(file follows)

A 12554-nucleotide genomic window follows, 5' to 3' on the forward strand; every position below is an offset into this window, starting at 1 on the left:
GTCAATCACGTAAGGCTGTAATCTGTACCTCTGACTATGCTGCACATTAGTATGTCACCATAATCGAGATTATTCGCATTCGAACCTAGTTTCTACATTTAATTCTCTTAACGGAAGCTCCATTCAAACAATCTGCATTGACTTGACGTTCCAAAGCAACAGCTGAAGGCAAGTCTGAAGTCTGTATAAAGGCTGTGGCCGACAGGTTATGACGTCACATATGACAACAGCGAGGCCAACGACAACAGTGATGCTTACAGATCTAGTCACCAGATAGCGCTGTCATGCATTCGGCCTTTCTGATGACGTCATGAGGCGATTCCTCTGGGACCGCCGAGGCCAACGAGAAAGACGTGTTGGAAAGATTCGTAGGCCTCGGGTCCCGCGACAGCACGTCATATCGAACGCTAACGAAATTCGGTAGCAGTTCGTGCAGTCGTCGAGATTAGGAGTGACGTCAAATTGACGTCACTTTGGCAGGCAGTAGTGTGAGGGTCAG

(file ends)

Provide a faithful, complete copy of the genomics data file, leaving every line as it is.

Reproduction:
A 12554-nucleotide genomic window follows, 5' to 3' on the forward strand; every position below is an offset into this window, starting at 1 on the left:
GTCAATCACGTAAGGCTGTAATCTGTACCTCTGACTATGCTGCACATTAGTATGTCACCATAATCGAGATTATTCGCATTCGAACCTAGTTTCTACATTTAATTCTCTTAACGGAAGCTCCATTCAAACAATCTGCATTGACTTGACGTTCCAAAGCAACAGCTGAAGGCAAGTCTGAAGTCTGTATAAAGGCTGTGGCCGACAGGTTATGACGTCACATATGACAACAGCGAGGCCAACGACAACAGTGATGCTTACAGATCTAGTCACCAGATAGCGCTGTCATGCATTCGGCCTTTCTGATGACGTCATGAGGCGATTCCTCTGGGACCGCCGAGGCCAACGAGAAAGACGTGTTGGAAAGATTCGTAGGCCTCGGGTCCCGCGACAGCACGTCATATCGAACGCTAACGAAATTCGGTAGCAGTTCGTGCAGTCGTCGAGATTAGGAGTGACGTCAAATTGACGTCACTTTGGCAGGCAGTAGTGTGAGGGTCAG